Friday, June 24, 2016

Septembers of Shiraz: The Struggle of a Jewish Family During The Persian Revolution

By José Alberto Hermosillo
Septembers of Shiraz review

“Septembers of Shiraz” is a gripping and provocative cry for freedom.

In 1977, the song “Staying Alive” is heard as background at a gathering of a wealthy, secular Jewish/Iranian family in Tehran - when the Iranian religious revolution overthrew the regime of the Shah of Iran.

Septembers of Shiraz poster

The Amin family celebrates their son’s farewell, who will study abroad in Massachusetts.

Salma Hayek in Septembers of Shiraz review

At that time, the prosecution of hard-working, wealthy, and educated families was an everyday norm. The State considered that people could overthrow the government.

Septembers of Shiraz review
The Academy-winning winning actor Adrien Brody is terrific as Issac Amin. His character’s arc starts as a businessman and father figure, and he becomes a prisoner and a victim of torture. 
His suffering makes him value life more than any material possessions. Soon after, he negotiates his freedom and his family’s safety.

Oscar® nominee Salma Hayek-Pinault plays the devoted wife, Farnez, an Iranian Jewish woman with an opinion and a voice. As a woman in Iran, those skills are against the revolution. She is the ideal housewife and loving mother. She also writes for local magazines about lifestyles in foreign places. According to the new fundamentalist government, her pieces become indecent and subversive political propaganda.

Salma Hayek in Septembers of Shiraz. Review
“Septembers of Shiraz” is Salma Hayek’s best performance since “Frida.”  

 Oscar® nominee Iranian actress Shohreh Aghdashloo (“House of Sand and Fog”) is terrific, and she plays Habibeh, who helps Farnez with house labor and personal moral issues. Her son Morteza (Navid Navid) becomes the “Judas” of the story, and he betrays everyone, including his mother and the revolution.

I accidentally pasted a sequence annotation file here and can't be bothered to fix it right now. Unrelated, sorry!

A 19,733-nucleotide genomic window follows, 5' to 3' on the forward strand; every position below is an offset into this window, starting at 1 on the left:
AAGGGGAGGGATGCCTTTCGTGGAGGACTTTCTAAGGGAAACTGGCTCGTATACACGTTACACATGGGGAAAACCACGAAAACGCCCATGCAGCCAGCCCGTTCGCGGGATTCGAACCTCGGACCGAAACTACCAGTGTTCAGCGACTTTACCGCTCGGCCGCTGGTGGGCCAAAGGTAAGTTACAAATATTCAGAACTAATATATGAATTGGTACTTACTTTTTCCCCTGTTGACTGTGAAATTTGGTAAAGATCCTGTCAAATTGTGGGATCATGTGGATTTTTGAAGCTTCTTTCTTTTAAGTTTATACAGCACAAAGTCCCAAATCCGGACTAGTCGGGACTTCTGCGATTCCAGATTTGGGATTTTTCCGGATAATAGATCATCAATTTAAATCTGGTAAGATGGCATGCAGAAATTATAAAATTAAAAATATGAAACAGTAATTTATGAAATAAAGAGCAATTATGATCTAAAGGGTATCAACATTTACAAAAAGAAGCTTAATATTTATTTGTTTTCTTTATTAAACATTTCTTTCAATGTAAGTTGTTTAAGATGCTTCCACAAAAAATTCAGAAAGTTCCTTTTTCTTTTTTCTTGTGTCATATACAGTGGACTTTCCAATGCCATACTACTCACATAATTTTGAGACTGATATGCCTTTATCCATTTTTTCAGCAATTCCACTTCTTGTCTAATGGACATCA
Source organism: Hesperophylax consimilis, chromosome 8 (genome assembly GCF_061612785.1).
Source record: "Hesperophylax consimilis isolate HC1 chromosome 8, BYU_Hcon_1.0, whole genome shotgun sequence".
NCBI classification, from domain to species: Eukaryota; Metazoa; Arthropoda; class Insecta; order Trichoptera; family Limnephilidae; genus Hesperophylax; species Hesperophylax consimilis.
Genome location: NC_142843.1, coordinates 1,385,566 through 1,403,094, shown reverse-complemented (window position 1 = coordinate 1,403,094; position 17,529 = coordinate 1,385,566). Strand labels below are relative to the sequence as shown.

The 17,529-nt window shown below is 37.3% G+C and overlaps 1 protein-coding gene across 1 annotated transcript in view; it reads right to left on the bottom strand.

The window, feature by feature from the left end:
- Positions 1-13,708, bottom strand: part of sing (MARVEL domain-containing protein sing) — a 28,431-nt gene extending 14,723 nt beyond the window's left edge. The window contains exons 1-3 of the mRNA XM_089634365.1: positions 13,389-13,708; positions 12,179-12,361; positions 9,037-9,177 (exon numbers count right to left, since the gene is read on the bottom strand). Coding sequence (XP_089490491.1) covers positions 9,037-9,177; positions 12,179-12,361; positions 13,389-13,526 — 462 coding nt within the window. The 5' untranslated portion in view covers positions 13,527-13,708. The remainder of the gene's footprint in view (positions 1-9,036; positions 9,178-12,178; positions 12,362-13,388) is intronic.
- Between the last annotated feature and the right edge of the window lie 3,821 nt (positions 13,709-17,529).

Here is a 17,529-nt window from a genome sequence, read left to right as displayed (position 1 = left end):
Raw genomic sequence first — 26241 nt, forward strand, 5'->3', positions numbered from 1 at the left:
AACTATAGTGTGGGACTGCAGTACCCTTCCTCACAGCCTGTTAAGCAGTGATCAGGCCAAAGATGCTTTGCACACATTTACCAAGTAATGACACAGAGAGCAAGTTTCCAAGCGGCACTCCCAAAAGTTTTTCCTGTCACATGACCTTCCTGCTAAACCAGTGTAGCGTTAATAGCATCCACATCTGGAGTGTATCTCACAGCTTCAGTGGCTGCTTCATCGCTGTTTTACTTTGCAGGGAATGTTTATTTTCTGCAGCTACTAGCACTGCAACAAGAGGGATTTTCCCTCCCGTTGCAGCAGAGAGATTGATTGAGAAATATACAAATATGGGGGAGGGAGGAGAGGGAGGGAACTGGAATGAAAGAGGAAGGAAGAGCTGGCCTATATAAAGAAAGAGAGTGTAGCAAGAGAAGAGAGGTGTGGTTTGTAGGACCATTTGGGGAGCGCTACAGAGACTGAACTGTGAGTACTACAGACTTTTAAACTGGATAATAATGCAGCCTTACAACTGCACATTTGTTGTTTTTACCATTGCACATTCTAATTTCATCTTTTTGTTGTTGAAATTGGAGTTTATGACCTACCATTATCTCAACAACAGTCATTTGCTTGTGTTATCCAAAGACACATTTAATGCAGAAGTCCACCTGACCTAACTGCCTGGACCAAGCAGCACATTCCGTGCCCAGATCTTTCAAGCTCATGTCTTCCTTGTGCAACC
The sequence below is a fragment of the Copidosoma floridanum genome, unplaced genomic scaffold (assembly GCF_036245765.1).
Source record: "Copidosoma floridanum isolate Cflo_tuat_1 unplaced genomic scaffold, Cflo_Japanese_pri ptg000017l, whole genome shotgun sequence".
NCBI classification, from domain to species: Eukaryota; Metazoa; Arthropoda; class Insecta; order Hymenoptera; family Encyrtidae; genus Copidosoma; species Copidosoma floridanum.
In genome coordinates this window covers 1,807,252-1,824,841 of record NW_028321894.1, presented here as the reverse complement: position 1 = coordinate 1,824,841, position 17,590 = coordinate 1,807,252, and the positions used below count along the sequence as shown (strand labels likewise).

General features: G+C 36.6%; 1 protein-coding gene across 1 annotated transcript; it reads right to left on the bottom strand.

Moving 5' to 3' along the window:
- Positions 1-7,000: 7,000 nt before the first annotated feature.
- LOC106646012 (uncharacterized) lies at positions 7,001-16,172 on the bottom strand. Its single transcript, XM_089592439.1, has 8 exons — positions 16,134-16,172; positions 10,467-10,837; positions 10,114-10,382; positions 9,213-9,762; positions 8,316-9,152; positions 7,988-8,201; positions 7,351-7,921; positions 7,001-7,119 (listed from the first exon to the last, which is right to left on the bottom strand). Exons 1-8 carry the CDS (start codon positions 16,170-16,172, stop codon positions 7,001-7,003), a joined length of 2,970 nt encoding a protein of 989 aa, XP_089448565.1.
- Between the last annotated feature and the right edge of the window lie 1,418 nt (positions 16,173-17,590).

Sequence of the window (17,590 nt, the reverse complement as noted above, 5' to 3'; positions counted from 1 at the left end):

Based on the best-seller novel by Iranian-born, N.Y. -based writer Dalia Sofer, the film was adapted to the screen by a Yale graduate Hanna Weg.

The Australian director Wayne Blair (“The Sapphires”) in “Septembers of Shiraz” keeps the actors’ performance under-tone to contrast with the dominant images of torture and repression.

Salma Hayek in “Septembers of Shiraz.

The music by Mark Isham is discreet and capable of accentuating the actors’ emotions from the beginning. With only a few musical tones, the dramatic momentum continues throughout the story.

The film reconstructed the 1970’s period in Iran to precision. The production value of this film is exceptional. “Septembers of Shiraz” was shot in Bulgaria. Knowing their craft very well, they came out with a remarkable production.

In 2012, Hollywood tackled the Iranian conflict for CIA agent Tony Mendez (Ben Affleck), who helped rescue US diplomats from Tehran in “Argo.” The best picture Oscar® winner created controversy regarding the nationalities and the background.  

Having all talent from the exact origin is almost impossible in international production. Regardless of the nationalities, all the actors are genuine and respectful to the real people they portray.

“Septembers of Shiraz” has the feeling of authenticity. It may be visually predictable, but it illustrates this family struggle who helped many by giving them jobs and a brighter future in Iran before the revolution.

In the revolution, many were prosecuted and killed; in the film, we learned that people from different classes don’t mesh well. They betrayed their people; we must remember that the world has plenty of ingratitude. 

The fundamentalists in Iran call themselves “brothers,” even though they torture and kill each other.

“Septembers of Shiraz” is dedicated to all the families who have endured prosecution. Remarkable! An essential viewing that restores human dignity.

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